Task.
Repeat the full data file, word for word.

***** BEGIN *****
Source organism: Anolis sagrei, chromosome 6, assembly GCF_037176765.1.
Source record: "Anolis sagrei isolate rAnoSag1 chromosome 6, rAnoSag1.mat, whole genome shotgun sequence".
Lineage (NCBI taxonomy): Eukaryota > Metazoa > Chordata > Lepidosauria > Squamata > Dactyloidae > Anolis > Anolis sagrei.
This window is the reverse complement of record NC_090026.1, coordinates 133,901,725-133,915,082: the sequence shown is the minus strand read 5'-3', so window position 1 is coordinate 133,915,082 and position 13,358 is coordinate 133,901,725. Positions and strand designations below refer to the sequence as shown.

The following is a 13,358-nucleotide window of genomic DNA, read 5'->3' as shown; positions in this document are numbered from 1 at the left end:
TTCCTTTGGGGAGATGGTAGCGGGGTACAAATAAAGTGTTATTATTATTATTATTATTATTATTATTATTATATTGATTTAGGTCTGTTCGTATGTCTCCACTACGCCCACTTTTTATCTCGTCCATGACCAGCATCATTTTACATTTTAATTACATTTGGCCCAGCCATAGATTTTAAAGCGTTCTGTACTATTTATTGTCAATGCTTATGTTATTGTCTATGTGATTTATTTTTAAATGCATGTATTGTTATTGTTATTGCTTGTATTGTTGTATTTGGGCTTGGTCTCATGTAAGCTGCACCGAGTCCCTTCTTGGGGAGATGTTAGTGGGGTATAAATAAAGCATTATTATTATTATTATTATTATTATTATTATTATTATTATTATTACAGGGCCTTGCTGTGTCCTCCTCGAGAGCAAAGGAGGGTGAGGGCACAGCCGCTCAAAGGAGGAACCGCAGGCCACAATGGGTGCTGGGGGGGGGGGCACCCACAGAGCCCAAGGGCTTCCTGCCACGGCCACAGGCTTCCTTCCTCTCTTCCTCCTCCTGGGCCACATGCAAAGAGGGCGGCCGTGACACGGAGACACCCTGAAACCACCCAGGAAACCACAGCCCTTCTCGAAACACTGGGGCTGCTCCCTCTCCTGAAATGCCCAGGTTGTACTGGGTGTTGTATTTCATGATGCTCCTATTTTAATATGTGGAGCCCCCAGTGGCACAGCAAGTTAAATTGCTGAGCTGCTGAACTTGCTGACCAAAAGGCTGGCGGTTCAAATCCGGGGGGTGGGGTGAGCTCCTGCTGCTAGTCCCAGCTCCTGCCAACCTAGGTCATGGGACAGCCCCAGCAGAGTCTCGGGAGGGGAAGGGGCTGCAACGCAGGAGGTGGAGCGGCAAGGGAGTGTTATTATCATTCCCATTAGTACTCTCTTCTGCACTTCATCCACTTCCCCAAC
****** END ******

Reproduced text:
Source organism: Anolis sagrei, chromosome 6, assembly GCF_037176765.1.
Source record: "Anolis sagrei isolate rAnoSag1 chromosome 6, rAnoSag1.mat, whole genome shotgun sequence".
Lineage (NCBI taxonomy): Eukaryota > Metazoa > Chordata > Lepidosauria > Squamata > Dactyloidae > Anolis > Anolis sagrei.
This window is the reverse complement of record NC_090026.1, coordinates 133,901,725-133,915,082: the sequence shown is the minus strand read 5'-3', so window position 1 is coordinate 133,915,082 and position 13,358 is coordinate 133,901,725. Positions and strand designations below refer to the sequence as shown.

The following is a 13,358-nucleotide window of genomic DNA, read 5'->3' as shown; positions in this document are numbered from 1 at the left end:
TTCCTTTGGGGAGATGGTAGCGGGGTACAAATAAAGTGTTATTATTATTATTATTATTATTATTATTATTATATTGATTTAGGTCTGTTCGTATGTCTCCACTACGCCCACTTTTTATCTCGTCCATGACCAGCATCATTTTACATTTTAATTACATTTGGCCCAGCCATAGATTTTAAAGCGTTCTGTACTATTTATTGTCAATGCTTATGTTATTGTCTATGTGATTTATTTTTAAATGCATGTATTGTTATTGTTATTGCTTGTATTGTTGTATTTGGGCTTGGTCTCATGTAAGCTGCACCGAGTCCCTTCTTGGGGAGATGTTAGTGGGGTATAAATAAAGCATTATTATTATTATTATTATTATTATTATTATTATTATTATTATTACAGGGCCTTGCTGTGTCCTCCTCGAGAGCAAAGGAGGGTGAGGGCACAGCCGCTCAAAGGAGGAACCGCAGGCCACAATGGGTGCTGGGGGGGGGGGCACCCACAGAGCCCAAGGGCTTCCTGCCACGGCCACAGGCTTCCTTCCTCTCTTCCTCCTCCTGGGCCACATGCAAAGAGGGCGGCCGTGACACGGAGACACCCTGAAACCACCCAGGAAACCACAGCCCTTCTCGAAACACTGGGGCTGCTCCCTCTCCTGAAATGCCCAGGTTGTACTGGGTGTTGTATTTCATGATGCTCCTATTTTAATATGTGGAGCCCCCAGTGGCACAGCAAGTTAAATTGCTGAGCTGCTGAACTTGCTGACCAAAAGGCTGGCGGTTCAAATCCGGGGGGTGGGGTGAGCTCCTGCTGCTAGTCCCAGCTCCTGCCAACCTAGGTCATGGGACAGCCCCAGCAGAGTCTCGGGAGGGGAAGGGGCTGCAACGCAGGAGGTGGAGCGGCAAGGGAGTGTTATTATCATTCCCATTAGTACTCTCTTCTGCACTTCATCCACTTCCCCAAC